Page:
Steve Smith talks about Ransomware, the necessity of cold storage, and how to curb these kinds of attacks.
Episode #7-45 released on July 8, 2017
Look at the last month, leaks of information from parts of the American Government's multiple agencies has led to attack after attack of viruses that encrypt your data, or destroy your data. What these attacks all have in common is the encryption of your data, and a message requiring payment in Bitcoin, to allow for the possible restoration of your data. Now, while cryptographic viruses have become the norm, and newer ones now exist as worms, many are requiring payment in Bitcoin. So, is there a way to end this trend?
This current modern problem can be dealt with in several ways, some of them do require users to pay more attention, and some require companies to be more aware of security.
Let us start with users, I do not remember how many times I have said this over the last 7 years, but I am sure I have said it a lot. Stop opening email attachments and make backups. Especially cold storage backups on hard drives that aren't connected to your computer or network, or burned to optical media which cannot be modified once the disc is created. If you have in your possession a reliable backup of your files, the one thing you won't be doing is freaking out every time your computer becomes infected with cryptographic viruses, or any type of other virus. This, also, means you won't be inclined to pay those ransom fees required in bitcoin, or other cryptocurrencies to possibly get your decryption keys to recover your files.
Which brings up an important point, the very fact that it is possible for you to lose your files even after paying a ransom. Police agencies around the world, and malicious groups won't always give you a way of getting your files back. It is a sad fact, but it is far more profitable for malicious groups to streamline the process, and just destroy files, even if you do pay. So, before considering paying a ransom fee because of a virus, just don't pay the ransom. These groups are motivated by greed, and removing all monetary incentive to continue this method of attack on everyday individuals and companies will result in their current means of getting money changing and becoming obsolete.
Which brings us to businesses. We know that keeping our software up to date is the only way to mitigate the risks. But, this doesn't help anyone when malicious groups take advantage of weaknesses in security to compromise users doing just this, updating to mitigate the risks of being infection. This is exactly how NotPetya, a Petya variant using the EternalBlue Exploit, initially got spread in the Ukraine. Yes, the same exploit used by WannaCry, developed by the NSA, which it lost control of. Businesses need to take security to their infrastructures seriously, and the way we achieve this is, also, by affecting them monetarily. The world is driven by money, so money, or the lack there of it, is how we all can make or break a company, or force it to change how it secures its data.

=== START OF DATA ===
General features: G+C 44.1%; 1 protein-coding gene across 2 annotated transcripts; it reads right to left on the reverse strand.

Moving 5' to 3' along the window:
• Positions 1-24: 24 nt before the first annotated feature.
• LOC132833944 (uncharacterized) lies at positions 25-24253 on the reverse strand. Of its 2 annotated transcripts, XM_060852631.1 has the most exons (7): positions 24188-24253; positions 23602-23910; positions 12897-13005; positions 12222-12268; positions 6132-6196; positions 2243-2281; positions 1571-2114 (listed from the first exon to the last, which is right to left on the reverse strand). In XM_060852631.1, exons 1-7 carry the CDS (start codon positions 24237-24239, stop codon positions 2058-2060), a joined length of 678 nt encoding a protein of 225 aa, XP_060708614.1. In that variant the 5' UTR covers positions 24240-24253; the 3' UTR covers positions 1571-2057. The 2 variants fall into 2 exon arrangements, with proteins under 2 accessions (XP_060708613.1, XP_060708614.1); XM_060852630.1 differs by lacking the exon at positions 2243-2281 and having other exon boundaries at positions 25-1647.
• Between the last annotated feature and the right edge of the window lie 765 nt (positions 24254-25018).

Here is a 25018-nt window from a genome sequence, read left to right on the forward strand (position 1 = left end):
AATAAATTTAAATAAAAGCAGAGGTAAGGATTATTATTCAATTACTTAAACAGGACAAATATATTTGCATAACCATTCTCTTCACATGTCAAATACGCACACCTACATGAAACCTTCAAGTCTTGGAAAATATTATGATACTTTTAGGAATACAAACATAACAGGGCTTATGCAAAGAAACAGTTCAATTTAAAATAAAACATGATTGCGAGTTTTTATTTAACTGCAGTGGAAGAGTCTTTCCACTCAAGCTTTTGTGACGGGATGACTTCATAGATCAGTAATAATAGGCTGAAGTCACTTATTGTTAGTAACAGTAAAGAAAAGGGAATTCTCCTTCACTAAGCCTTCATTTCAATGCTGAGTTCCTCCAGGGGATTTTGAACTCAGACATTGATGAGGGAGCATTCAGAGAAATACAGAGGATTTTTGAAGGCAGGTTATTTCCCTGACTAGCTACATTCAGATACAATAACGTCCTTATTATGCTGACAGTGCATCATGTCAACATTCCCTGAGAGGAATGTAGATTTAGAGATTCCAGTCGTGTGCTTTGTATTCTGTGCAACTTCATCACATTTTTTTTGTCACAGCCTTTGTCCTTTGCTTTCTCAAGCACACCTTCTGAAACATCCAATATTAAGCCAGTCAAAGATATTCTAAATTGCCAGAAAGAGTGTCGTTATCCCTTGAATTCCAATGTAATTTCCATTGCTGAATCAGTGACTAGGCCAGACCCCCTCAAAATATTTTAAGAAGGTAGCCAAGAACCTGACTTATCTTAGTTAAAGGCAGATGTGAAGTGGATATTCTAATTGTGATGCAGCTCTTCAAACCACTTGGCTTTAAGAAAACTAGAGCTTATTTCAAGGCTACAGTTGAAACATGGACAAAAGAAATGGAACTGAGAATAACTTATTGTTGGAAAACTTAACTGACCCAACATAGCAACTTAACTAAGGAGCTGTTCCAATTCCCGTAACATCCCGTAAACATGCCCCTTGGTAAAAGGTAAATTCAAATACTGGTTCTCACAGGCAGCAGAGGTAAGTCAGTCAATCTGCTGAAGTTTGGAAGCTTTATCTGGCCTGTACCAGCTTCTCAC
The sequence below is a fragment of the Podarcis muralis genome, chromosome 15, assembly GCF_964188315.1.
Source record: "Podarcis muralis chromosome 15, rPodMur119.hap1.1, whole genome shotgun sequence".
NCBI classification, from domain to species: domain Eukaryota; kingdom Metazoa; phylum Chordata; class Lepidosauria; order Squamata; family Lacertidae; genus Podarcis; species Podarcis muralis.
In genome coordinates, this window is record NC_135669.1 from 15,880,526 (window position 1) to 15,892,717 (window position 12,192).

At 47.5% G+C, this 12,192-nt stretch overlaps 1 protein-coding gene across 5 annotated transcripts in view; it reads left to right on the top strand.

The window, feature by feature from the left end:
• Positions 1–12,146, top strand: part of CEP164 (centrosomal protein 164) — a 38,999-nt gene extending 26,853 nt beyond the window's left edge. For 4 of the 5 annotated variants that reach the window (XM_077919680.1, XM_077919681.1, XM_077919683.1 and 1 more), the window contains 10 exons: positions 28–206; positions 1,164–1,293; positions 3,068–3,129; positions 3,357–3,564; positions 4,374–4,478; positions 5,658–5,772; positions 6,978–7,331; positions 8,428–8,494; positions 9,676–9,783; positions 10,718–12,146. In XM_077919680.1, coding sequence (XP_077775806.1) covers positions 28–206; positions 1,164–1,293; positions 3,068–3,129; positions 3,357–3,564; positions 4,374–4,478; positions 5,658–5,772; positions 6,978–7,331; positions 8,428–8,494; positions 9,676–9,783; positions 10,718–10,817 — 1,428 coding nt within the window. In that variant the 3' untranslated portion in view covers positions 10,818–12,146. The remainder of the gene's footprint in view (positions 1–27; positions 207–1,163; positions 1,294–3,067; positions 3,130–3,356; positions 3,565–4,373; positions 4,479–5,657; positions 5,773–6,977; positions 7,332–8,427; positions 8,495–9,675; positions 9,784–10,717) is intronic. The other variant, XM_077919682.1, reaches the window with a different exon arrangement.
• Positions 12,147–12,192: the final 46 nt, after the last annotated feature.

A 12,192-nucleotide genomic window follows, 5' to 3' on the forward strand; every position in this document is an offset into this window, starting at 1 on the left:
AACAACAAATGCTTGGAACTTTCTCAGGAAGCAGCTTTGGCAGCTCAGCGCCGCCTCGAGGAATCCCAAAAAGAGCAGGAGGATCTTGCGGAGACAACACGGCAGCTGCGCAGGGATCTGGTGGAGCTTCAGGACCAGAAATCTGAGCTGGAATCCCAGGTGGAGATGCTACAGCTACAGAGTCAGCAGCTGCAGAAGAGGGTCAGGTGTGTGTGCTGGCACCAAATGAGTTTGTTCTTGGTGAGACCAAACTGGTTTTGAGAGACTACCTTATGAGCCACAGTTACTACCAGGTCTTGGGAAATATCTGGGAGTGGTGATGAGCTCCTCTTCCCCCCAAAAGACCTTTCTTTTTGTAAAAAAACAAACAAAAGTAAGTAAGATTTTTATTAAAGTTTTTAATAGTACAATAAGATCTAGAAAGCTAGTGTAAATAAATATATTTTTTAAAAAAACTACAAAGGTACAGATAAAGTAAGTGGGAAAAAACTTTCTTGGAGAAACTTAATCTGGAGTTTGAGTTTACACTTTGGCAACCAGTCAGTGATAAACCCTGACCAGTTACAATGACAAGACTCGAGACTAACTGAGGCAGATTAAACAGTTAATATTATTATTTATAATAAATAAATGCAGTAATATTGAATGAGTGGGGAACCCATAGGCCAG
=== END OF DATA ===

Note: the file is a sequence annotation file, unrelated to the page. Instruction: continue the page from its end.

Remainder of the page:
It is, also, important to educate the staff of companies in handling many of the tactics used by malicious groups and users to obtain illicit access to data or resources, or compromise services related to businesses and their data security. Ignoring the human factor, is ignoring a major weakness in company and data security, altogether. Often, the human element is what is easiest to exploit, and once that security hole is closed, very few people can exploit systems regardless of design.
It is probably, also, important to say that Microsoft will be implementing Controlled Folder Access to prevent Ransomware Encryption based attacks, by making it impossible for unauthorized programs to change or modify file in protected folders, and this feature will be available in the September or October 2017. This tool will be part of Windows Defender.
Host : Steve Smith | Music : | Editor : Steve Smith | Producer : Zed Axis Dot Net